WWDC 2008

WWDC 2008! Howdy to my fellow Cocoa Developers. Take a look at the conference schedule: http://developer.apple.com/wwdc/schedules/ and be sure to come to my talk! Tuesday at 10:30 AM, iPhone for Mac Developers. If you have *any* Cocoa questions, come to the Cocoa labs! I’ll be working the labs this week, so find me (or any of the other great apple engineers) and ask questions! Edit: if you go to: http://developer.apple.com/wwdc/students/ you can see a picture of me from last year — I have the Leopard print hair:


Maker Faire 2008

I was lucky enough to not only attend this years Maker Faire, but I also got to participate as a volunteer! I was a model in the Fashion Show put on by the Swap-O-Rama. Our friend Ashley is a marvel at all things fabric. She constructed some amazing articles of clothing for us to wear. Here’s the set of pictures: Maker Faire 2008 And a preview:


Cocoa: willDisplayCell delegate method of NSTableView, [NSCell setTextColor], and “source lists”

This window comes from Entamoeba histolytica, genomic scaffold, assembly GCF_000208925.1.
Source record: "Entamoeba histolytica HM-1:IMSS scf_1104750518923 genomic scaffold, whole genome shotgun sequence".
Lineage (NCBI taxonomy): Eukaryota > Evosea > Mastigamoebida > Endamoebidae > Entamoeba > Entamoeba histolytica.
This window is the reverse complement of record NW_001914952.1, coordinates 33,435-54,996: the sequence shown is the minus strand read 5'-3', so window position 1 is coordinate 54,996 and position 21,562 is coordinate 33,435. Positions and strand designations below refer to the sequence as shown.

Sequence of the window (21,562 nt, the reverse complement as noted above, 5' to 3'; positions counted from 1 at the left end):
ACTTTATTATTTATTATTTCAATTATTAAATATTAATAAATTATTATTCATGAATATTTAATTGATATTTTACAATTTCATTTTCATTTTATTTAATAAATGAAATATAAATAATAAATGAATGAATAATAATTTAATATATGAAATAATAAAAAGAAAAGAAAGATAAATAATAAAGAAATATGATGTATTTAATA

Mac OS 10.5 added a “source list” highlighting style to NSTableView, with the API below for your reference: enum { NSTableViewSelectionHighlightStyleRegular = 0, NSTableViewSelectionHighlightStyleSourceList = 1, }; typedef NSInteger NSTableViewSelectionHighlightStyle; – (NSTableViewSelectionHighlightStyle)selectionHighlightStyle; – (void)setSelectionHighlightStyle:(NSTableViewSelectionHighlightStyle)selectionHighlightStyle; Source lists should have bold text when the item is selected, and NSTableView attempts to auto-format the cell’s contents to automatically do this for you, as seen in this screen shot for the selected item in the open panel source list: However, the code that does this formatting does so by converting the ‘stringValue’ of the cell to an attributedStringValue that has the bold text. This... [read more]


Overriding shortcut keys in the NSOpenPanel or NSSavePanel

It recently came up where someone needed to override some of the default shortcut keys in the NSOpenPanel or NSSavePanel. This is quite trivial to do. First off, the “easy way” would be to add a hidden NSPopUpButton in an accessory view that has the appropriate shortcuts. However, that won’t override the defaults (ie: cmd-r == reveal in finder, cmd-i == finder info window, cmd-a == select all, etc). To override these, you would subclass the appropriate panel: @interface MyOpenPanel : NSOpenPanel @end @implementation MyOpenPanel – (BOOL)performKeyEquivalent:(NSEvent *)theEvent { NSLog(@”…test”); // an example of where you would do your key... [read more]